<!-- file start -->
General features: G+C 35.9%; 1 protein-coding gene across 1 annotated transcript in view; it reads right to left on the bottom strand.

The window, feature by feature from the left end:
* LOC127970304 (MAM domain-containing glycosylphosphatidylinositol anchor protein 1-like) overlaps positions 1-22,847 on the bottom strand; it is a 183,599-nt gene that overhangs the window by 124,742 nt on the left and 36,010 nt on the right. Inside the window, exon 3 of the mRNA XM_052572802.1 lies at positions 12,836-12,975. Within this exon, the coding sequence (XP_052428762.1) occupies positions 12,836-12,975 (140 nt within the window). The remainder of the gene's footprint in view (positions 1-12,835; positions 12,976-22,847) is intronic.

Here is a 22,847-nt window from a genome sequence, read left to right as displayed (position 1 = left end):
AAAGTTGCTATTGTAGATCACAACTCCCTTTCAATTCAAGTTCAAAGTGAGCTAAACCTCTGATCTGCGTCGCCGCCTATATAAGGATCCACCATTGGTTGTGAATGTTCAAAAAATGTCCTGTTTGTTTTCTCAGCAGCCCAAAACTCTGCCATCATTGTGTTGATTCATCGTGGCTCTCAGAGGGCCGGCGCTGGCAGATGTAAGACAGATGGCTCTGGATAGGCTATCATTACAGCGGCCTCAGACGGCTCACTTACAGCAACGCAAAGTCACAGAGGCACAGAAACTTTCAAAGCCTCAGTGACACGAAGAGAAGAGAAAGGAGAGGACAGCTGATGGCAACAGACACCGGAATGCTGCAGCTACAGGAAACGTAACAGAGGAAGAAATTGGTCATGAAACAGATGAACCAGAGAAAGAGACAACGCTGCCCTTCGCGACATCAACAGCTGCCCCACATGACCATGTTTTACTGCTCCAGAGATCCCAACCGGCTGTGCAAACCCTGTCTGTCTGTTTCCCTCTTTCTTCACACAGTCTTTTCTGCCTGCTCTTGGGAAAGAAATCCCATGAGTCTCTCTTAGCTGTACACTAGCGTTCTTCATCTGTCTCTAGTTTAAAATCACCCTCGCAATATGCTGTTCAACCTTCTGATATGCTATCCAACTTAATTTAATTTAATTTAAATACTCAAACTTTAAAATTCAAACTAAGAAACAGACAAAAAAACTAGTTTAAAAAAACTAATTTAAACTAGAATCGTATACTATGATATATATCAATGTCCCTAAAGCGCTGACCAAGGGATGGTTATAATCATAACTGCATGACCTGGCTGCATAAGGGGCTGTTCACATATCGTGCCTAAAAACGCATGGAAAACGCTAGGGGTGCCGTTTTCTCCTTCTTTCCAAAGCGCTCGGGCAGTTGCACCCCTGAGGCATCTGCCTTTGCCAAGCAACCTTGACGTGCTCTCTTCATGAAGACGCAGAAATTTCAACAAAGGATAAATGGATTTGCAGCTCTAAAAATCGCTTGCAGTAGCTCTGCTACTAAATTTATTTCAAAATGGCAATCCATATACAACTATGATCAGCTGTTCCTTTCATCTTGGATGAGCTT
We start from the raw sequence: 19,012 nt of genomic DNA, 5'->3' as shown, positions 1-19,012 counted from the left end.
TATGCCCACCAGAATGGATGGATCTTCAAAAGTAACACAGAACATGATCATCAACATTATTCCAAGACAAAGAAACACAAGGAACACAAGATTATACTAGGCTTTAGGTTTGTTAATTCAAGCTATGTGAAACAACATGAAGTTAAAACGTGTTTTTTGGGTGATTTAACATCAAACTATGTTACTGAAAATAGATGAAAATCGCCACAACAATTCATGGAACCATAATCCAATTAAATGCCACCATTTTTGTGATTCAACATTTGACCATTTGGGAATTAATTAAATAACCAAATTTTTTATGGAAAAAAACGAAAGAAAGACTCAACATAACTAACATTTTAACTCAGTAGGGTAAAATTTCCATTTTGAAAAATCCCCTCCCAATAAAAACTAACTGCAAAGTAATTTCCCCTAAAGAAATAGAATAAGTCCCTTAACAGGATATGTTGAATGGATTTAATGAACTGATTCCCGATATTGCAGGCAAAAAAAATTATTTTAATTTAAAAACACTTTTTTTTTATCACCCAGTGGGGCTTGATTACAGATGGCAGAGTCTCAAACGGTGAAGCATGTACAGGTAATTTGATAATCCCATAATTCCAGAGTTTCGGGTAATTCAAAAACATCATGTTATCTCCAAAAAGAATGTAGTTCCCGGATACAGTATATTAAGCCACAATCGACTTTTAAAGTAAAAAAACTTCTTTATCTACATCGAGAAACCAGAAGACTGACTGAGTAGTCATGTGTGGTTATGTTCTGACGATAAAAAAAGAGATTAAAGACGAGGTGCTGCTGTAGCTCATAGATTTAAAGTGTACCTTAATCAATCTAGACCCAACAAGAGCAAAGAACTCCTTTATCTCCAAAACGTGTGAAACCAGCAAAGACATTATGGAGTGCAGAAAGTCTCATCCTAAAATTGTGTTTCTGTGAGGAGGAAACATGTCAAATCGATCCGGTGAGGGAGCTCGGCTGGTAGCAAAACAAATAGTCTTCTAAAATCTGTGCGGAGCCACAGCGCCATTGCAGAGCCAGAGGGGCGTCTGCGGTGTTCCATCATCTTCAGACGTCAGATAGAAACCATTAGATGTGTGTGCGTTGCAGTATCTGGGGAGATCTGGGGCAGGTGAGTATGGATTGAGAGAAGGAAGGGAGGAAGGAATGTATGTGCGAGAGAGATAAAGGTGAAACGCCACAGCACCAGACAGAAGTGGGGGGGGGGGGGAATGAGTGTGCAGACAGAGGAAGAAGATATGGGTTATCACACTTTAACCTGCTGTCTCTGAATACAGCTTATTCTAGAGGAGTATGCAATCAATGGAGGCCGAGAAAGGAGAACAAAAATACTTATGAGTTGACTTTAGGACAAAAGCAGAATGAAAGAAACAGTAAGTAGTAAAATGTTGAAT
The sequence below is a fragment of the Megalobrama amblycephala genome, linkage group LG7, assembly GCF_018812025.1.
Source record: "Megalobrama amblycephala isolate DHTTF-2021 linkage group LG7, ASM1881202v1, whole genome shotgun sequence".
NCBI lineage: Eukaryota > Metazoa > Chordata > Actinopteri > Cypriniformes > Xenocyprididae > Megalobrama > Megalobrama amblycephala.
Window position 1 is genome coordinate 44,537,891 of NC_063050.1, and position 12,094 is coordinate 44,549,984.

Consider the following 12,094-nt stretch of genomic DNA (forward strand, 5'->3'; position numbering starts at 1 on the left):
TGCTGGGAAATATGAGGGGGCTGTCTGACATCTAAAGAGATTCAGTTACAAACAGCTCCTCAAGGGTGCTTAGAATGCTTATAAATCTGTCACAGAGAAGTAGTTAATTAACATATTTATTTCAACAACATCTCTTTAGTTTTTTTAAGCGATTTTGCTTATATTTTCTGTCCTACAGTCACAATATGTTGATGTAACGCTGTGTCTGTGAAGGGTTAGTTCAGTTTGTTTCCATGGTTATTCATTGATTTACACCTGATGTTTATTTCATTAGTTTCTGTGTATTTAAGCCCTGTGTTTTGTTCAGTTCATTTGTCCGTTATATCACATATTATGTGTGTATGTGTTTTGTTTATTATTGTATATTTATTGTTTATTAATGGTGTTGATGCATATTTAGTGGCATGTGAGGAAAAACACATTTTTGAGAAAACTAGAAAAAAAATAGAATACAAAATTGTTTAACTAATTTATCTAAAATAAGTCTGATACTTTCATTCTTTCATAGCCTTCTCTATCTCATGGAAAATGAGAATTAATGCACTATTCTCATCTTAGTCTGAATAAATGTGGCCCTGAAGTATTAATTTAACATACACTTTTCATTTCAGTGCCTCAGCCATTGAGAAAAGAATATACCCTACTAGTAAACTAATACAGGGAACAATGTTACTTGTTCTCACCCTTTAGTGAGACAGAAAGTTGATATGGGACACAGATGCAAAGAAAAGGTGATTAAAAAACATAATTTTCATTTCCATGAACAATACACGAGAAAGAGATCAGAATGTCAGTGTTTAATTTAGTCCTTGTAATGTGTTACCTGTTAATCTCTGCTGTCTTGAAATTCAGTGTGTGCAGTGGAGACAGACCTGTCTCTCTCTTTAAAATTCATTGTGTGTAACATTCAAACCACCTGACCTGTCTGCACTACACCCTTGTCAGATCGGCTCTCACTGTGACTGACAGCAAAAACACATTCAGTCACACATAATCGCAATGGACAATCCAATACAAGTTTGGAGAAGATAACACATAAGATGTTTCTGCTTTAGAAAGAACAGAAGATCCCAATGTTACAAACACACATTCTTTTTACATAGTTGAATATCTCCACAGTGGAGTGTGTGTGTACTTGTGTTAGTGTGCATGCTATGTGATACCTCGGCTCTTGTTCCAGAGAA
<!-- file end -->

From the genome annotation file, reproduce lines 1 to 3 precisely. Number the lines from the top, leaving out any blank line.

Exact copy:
General features: G+C 35.9%; 1 protein-coding gene across 1 annotated transcript in view; it reads right to left on the bottom strand.

The window, feature by feature from the left end:
* LOC127970304 (MAM domain-containing glycosylphosphatidylinositol anchor protein 1-like) overlaps positions 1-22,847 on the bottom strand; it is a 183,599-nt gene that overhangs the window by 124,742 nt on the left and 36,010 nt on the right. Inside the window, exon 3 of the mRNA XM_052572802.1 lies at positions 12,836-12,975. Within this exon, the coding sequence (XP_052428762.1) occupies positions 12,836-12,975 (140 nt within the window). The remainder of the gene's footprint in view (positions 1-12,835; positions 12,976-22,847) is intronic.